In the Turing test context, this adds a huge amount of risk to trying to beat the system. Imagine if, in order to try to beat the Turing test with your fancy new AI, you have to put half your salary on the line. If you can’t fool the interrogator, you’re out a huge amount of money. In the online advertising context, it makes you think twice before buying traffic from anybody you don’t deeply trust. If you buy bad traffic, you lose access to the largest advertising marketplaces and a huge chunk of your revenue. These punitive consequences are a huge part of why third-party anti-fraud vendors can’t solve the fraud problem. They can definitely find fraud in some cases, or they’d be out of business. But without the ability to disproportionately penalize the bad actors and the supply chain, they don’t change the fundamental incentives that enable bad actors in the first place.

Some media and advertising companies announce partnerships with anti-fraud vendors, hoping to address the fraud problem (or at least give that perception). I worry about these partnerships, because they don't address the underlying incentive problems. First, it tells the bad actors who’s running the Turing test, and thus which interrogator they'll have to trick to get paid. I’m willing to bet that search results for “White Ops safe traffic” increase dramatically over the next couple of months after the recent Trade Desk (TTD) partnership announcement. Second, it provides an easy scapegoat. I can’t tell you how many publishers have said to me “it’s not my fault I have bad traffic; I use vendor X to detect it.” It is your fault if you have bad traffic! Somebody in your supply chain is buying bad traffic, and you’re hoping to get away with it. I want to be clear that I respect White Ops as an anti-fraud vendor, and I know that TTD is actively trying to do the right thing for their clients. The problem is that their partnership doesn’t stop the behavior at its source.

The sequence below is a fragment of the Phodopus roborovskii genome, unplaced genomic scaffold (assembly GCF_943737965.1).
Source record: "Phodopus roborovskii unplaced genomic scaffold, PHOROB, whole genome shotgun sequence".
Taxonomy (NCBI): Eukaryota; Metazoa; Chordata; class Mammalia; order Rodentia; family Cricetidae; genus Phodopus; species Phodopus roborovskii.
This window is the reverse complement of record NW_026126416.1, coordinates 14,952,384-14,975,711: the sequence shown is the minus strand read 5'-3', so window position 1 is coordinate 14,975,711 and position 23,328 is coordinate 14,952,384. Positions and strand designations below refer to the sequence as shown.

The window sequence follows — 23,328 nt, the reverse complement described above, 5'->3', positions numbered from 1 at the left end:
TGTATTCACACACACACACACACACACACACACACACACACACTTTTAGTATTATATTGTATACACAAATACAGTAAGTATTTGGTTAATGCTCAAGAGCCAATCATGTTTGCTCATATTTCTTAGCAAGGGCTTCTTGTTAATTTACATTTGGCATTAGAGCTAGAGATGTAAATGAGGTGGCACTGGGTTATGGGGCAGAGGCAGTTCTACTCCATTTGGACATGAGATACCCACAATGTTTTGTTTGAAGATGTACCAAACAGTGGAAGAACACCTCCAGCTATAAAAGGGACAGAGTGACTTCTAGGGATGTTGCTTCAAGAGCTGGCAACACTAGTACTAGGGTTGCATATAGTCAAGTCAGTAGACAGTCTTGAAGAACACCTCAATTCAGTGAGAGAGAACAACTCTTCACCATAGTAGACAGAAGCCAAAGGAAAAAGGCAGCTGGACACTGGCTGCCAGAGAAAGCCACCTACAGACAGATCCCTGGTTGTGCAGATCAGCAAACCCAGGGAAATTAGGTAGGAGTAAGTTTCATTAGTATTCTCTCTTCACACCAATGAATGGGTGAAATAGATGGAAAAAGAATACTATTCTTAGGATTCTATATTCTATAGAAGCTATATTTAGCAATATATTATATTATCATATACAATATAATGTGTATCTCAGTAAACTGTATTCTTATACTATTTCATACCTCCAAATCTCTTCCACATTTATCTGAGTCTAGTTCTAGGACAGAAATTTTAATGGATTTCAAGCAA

Here’s a simple path for us as an industry to attack the ad fraud problem at its source:

  1. Ad tech companies should build their own proprietary anti-fraud solutions 2. This is the equivalent of an AI having to be interrogated by many different people in order to pass the Turing test, each with a different set of questions. If you don't have the resources (or ethics) to invest in anti-fraud technology, you shouldn't be running an ad tech platform.

  2. Use verification vendors to ensure that every company in the value chain – including Google and AppNexus – are doing a good job at rooting out bad traffic.

  3. Stop working with any publisher, network, or exchange that has a non-trivial amount of fraudulent traffic. This is the punitive part. Look at the reaction when brands pull their spend from Google or Facebook for brand safety or fake news issues. It gets their attention and causes them to change their behavior.

If we do these three things, we force the digital advertising value chain to hold itself accountable for its behavior. If you are a publisher and you buy cheap clicks to drive traffic, you will regret it. If you’re an ad network or exchange and you trust your publishers not to buy cheap traffic, you will regret it. If you’re an agency or marketer and you don’t validate that your vendors are taking these measures, you will regret it.

Know Your Customer: RFP Questions You Must Ask

It’s time for the advertising industry to move from an opt-out basis, where we assume that our vendors and publishers are good until proven wrong, to an opt-in basis. We need to follow the “Know your customer” mantra and only work with companies that take punitive action to stop fraud. Here’s an easy questionnaire:

Ask Publishers:

  • Do you buy traffic? From whom? What percentage of your traffic is organic vs paid?
  • How do you know the traffic you buy is legitimate? (note: any answer that refers to engagement time or bounce rate is useless; bad actors know how to game these stats)
  • How much do you pay for clicks / likes from each traffic source? Look for unusually cheap traffic.
  • What percentage of the traffic you purchase uses an ad blocker? What percentage of purchase visitors register or sign into your site? How does the click rate on ads differ between purchased and organic traffic?